In 2018 alone, China connected close to 21 gigawatts of wind capacity and 44 gigawatts of solar capacity to its grid. Staggering numbers from a nation that is committed to making renewable energy work, through its energy revolution. Unfortunately, the country is also investing heavily in coal, which is still the primary source of energy - despite claims of the government that it is produced using ‘ultra-low emission technology’. 

Coal-fired power plants built in other countries

Another proven tactic of China has been to build coal-fired power plants in other countries, using equipment that is no longer permitted within China’s borders. Countries like Vietnam, Bangladesh, Egypt and Indonesia are overseeing builds of Chinese-funded and owned power plants - hardly a way of showing sustainable intent.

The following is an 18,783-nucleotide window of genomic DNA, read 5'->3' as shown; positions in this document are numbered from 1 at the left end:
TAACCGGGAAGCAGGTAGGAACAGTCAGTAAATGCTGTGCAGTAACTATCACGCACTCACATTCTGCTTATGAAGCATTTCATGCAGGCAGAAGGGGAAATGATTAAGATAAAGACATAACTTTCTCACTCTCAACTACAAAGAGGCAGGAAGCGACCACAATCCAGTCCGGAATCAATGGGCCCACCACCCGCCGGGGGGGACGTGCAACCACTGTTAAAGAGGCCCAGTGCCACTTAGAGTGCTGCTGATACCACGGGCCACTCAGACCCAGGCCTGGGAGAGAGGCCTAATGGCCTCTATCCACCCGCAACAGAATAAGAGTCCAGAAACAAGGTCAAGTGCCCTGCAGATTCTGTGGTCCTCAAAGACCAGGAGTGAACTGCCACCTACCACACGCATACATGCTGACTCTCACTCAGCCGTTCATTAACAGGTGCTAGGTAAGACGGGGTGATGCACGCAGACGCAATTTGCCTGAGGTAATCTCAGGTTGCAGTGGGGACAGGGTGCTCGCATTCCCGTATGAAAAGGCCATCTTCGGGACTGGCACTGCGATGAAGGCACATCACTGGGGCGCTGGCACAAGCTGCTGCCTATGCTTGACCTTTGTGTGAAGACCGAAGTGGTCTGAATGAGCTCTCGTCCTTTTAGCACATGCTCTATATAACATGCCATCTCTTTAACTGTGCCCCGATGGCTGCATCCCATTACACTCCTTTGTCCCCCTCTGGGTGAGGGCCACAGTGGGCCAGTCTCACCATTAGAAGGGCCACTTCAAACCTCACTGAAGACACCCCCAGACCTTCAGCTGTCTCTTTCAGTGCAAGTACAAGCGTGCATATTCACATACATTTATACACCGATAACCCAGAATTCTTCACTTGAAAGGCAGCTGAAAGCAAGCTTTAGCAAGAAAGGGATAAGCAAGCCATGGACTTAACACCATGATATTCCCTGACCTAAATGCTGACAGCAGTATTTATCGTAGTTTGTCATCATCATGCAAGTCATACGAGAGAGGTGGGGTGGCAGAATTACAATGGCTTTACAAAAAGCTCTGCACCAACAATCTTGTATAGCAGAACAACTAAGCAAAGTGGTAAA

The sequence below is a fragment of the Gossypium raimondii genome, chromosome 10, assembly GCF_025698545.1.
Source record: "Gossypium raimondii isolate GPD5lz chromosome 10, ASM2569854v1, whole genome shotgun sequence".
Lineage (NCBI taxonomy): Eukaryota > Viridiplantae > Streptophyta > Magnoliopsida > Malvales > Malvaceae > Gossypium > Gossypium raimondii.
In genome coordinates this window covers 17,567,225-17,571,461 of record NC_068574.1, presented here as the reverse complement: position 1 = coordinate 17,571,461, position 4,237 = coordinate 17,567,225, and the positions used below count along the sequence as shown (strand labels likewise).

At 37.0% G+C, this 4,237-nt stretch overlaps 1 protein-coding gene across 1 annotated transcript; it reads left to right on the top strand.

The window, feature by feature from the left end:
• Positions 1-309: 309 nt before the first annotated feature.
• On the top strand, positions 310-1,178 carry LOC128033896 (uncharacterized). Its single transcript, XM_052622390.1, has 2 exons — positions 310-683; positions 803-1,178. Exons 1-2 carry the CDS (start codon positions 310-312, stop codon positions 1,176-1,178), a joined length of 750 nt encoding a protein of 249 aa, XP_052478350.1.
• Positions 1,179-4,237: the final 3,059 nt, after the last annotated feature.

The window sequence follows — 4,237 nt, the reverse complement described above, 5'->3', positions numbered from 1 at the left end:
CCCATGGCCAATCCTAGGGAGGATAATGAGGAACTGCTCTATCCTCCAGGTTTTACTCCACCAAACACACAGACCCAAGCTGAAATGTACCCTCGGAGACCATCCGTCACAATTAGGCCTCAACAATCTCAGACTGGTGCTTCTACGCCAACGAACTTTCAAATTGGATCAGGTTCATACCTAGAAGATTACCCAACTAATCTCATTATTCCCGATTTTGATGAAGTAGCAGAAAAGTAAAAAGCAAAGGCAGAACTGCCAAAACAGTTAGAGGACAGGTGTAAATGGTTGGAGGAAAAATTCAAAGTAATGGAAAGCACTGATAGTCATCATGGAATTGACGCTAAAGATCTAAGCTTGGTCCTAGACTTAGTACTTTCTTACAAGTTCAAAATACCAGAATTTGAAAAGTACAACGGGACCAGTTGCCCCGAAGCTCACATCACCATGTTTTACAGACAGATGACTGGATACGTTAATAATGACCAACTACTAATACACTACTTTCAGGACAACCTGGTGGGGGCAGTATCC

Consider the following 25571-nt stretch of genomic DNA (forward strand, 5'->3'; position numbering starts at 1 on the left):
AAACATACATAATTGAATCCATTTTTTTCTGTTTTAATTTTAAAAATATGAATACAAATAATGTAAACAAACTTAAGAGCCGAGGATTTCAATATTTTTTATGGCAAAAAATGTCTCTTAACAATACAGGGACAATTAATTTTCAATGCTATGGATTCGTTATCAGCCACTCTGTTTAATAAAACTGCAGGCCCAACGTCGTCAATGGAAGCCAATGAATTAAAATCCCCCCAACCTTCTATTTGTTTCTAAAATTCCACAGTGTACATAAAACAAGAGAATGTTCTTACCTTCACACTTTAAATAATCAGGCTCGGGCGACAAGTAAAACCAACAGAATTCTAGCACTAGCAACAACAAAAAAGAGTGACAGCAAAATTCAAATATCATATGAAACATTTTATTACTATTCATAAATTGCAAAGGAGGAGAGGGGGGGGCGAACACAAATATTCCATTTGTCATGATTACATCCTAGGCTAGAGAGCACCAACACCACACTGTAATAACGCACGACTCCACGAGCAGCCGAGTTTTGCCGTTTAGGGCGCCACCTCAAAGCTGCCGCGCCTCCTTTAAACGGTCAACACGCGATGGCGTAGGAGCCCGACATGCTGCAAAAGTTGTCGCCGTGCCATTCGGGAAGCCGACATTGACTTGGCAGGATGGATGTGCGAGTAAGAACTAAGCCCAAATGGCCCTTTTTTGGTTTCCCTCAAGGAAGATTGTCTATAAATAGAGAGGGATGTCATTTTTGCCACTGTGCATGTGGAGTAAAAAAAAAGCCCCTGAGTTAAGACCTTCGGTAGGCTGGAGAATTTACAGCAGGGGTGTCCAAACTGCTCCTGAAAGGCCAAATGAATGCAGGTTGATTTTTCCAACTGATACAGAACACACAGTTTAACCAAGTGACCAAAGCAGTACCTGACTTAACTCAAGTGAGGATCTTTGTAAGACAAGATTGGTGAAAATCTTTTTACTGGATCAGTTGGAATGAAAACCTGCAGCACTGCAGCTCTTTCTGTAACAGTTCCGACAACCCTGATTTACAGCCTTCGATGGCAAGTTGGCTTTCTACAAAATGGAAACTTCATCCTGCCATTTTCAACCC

Chinese build coal fired power plant
China's overseas ventures include hundreds of electric power plants that burn coal, which is a significant emitter of the carbon scientifically linked to climate change. Edward Cunningham, a specialist on China and its energy markets at Harvard University, tells NPR that China is building or planning more than 300 coal plants in places as widely spread as Turkey, Vietnam, Indonesia, Bangladesh, Egypt and the Philippines

Are we really motivated to change?

Looking at all of those countries, it might come across as if they are not really motivated to change. All governments are unanimously proclaiming that they really want to change and care about the environment, but when looking at the numbers, it does not seem to match up. Most countries still subsidise the fossil fuel industry and allow lobbyists and corporations to take their seat at the table.